Brain plasticity and the treatment of pain

So where does this all fit into our world of treating people with persistent pain? Could it be a useful way to illustrate the inherent plasticity of the brain and its ability to change all through adulthood? Can we use this tale to reassure patients that they can adapt in a good way to stresses or demands? It certainly is a lovely way to herald the adaptability of the brain.

So perhaps the next time you are in a London Black Cab, pause for a moment to think about the majesty of the brain and its neuronal plasticity. Consider that your driver has shown an amazing capacity to acquire and use, for navigation, a highly complex spatial representation of London to get you from A to B. Even marvel at the ability of the brain to endlessly adapt to the demands of the environment, but never forget that the brain does not navigate you: the person does! So doff your cap to the person behind the wheel and hail the London Cabbie!


– Blanaid Coveney

Blanaid is a practicing physiotherapist in Dublin, Ireland. Her professional interests include Pain, Epidemiology and all things brain related.



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Gold Coast 30 September – 2 October Explain Pain and Graded Motor Imagery (Close to full, remaining tickets selling fast)

Perth 15 – 17 October Explain Pain and Graded Motor Imagery


EP3 events have sold out three years running in Australia, and we are super excited to be bringing this unique format to the United States in late 2016 with Lorimer Moseley, Mark Jensen, David Butler, and few NOI surprises.

EP3 EAST Philadelphia, December 2, 3, 4 2016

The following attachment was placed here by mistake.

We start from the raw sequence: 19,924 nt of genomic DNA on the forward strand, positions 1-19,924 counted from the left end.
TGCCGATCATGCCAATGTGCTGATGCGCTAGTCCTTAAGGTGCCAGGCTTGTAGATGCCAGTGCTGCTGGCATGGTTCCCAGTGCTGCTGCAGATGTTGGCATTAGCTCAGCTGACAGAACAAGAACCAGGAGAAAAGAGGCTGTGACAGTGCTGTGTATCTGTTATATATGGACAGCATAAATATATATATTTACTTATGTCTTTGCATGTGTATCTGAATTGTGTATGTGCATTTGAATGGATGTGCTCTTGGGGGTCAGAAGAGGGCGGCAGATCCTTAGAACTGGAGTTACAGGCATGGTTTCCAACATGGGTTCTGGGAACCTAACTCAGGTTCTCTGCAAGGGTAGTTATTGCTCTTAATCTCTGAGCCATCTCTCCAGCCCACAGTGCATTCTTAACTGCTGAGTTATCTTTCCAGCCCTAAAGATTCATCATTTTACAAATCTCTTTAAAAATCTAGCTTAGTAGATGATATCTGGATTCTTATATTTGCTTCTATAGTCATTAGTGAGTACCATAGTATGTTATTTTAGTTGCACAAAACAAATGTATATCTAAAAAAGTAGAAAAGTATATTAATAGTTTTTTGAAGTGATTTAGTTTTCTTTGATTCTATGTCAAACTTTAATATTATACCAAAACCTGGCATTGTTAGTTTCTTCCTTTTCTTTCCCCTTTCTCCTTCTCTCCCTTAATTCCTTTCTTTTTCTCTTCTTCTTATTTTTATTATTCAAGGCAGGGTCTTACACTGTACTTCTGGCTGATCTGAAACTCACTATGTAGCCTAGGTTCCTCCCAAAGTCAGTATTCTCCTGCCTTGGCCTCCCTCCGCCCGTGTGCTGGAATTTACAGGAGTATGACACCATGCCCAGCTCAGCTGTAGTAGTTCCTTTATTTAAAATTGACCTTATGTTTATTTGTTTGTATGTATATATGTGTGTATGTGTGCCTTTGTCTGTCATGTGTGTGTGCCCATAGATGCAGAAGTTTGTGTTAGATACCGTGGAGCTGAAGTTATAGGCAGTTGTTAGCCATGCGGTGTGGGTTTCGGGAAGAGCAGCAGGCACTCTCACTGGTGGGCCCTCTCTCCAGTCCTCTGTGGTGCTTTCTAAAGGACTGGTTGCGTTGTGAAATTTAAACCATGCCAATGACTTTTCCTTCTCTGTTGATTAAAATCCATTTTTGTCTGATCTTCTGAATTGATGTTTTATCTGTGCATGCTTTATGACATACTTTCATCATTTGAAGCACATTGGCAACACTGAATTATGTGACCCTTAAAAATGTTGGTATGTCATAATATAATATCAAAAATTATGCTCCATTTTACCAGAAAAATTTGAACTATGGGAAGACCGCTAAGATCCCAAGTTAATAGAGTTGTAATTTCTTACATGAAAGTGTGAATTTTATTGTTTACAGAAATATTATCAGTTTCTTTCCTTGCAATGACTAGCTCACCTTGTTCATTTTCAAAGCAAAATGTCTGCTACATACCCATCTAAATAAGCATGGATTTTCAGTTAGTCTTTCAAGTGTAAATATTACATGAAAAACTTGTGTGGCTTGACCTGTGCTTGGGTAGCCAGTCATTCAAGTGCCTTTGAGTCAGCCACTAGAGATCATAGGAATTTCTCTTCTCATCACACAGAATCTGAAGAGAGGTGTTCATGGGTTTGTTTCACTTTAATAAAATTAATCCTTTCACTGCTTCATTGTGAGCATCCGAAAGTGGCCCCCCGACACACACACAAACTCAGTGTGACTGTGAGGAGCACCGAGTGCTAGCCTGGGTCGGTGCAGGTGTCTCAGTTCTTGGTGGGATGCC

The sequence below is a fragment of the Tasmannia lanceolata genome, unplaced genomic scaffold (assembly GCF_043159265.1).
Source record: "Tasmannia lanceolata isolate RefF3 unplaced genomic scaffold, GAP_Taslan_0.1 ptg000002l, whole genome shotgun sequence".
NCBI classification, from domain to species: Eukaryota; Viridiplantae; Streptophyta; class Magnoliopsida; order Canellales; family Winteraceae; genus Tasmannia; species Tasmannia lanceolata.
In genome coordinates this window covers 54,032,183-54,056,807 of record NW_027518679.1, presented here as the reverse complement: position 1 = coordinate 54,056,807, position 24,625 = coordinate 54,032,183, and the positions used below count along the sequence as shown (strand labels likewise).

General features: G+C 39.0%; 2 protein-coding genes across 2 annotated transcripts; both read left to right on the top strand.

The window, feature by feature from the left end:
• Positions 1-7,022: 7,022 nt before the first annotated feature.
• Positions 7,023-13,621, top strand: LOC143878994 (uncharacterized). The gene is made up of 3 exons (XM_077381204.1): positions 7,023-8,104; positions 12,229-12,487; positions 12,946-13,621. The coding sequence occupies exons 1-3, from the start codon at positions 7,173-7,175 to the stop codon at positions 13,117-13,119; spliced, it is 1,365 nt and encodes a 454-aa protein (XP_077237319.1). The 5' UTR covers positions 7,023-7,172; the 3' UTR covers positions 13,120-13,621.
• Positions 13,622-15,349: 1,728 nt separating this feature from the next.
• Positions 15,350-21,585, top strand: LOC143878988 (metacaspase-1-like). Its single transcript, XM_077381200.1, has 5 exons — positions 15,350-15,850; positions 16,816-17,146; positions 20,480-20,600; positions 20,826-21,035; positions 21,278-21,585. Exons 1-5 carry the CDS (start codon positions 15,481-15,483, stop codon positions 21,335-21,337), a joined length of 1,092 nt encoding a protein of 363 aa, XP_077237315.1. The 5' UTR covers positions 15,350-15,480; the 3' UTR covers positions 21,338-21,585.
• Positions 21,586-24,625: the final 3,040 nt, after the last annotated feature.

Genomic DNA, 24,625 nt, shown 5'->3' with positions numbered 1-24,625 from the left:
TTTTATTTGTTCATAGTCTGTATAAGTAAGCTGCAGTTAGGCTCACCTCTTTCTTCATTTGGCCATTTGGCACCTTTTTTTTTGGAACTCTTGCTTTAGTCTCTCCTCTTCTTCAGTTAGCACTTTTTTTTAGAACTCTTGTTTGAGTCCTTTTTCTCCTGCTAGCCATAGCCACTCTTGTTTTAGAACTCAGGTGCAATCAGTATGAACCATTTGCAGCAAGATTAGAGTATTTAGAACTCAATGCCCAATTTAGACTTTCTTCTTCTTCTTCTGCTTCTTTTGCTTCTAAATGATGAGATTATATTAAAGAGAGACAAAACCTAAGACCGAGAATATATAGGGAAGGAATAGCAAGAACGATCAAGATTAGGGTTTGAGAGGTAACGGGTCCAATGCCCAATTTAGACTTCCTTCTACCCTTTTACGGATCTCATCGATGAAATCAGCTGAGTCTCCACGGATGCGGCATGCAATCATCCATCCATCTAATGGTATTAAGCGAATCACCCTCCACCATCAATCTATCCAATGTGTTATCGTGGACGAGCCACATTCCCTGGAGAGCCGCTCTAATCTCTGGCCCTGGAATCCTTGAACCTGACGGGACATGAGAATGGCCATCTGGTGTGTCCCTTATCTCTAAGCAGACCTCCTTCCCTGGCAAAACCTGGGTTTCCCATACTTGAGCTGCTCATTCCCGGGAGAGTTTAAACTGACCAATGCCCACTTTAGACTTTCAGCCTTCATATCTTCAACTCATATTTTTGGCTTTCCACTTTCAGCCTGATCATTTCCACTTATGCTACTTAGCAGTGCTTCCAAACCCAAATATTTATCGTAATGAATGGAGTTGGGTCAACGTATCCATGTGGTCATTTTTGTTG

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  1. davidbutler0noi

    I love this story Blanaid – It could well be a chapter in a Norman Doidge like brain change book. There are so many sub plots in it. I’ll be thinking differently when I am next asked “Hey Guv – where do you want to go?”

    You write:
    “The journey took just over 30 minutes but crossed a network of large roads, roundabouts, one way streets and finally to my destination, a small street off a street off a street, so to speak. All of this was done in jig time with pinpoint accuracy”
    I love the word “jig” – I guess it’s quite Irish, however you have just beautifully described a neurotag.

    “The Knowledge” – this is knowledge that you have to have or you are out. Same in pain – there is knowledge that you have to have or you won’t go anywhere. An example is a target concepts such as pain and nociception are different. And to acquire “The Knowledge” is to use deep learning. Those who failed were only on a superficial learning pathway like so many people in pain at the moment.

    The hippocampus is brought alive too. All brain parts need stories to bring them alive so we can get to know our own brain. And the lovely main study – local neuroplastic change in response to need, environment, perhaps genetically assisted in some.

    I would give this to a patient and ask them to read and them tell me what they got out of it. It could be the start of some powerful back and forwards storytelling.
    And bugger Uber – I will stick with the black cabs when I can.

    Many thanks

    PS – thanks for the reminder that it’s a person behind the wheel and not just a hippocampus

  2. Thanks David.
    You conjure up a wonderful image of a neurotag which I hadn’t even considered myself ! I think it may be a nice antidote for the patient to the often negative stories which they may hear surround chronic pain. The power of knowing about good neuroplastic changes in response to demands may be useful in encouraging a reconceptualisation of their pain experience. Perhaps a reframing through storytelling as you say.

    It was fun to research and write about with endless avenues to find yourself wandering down. The charms of the Hippocampus knew no limits, a bit like my word count !
    Many thanks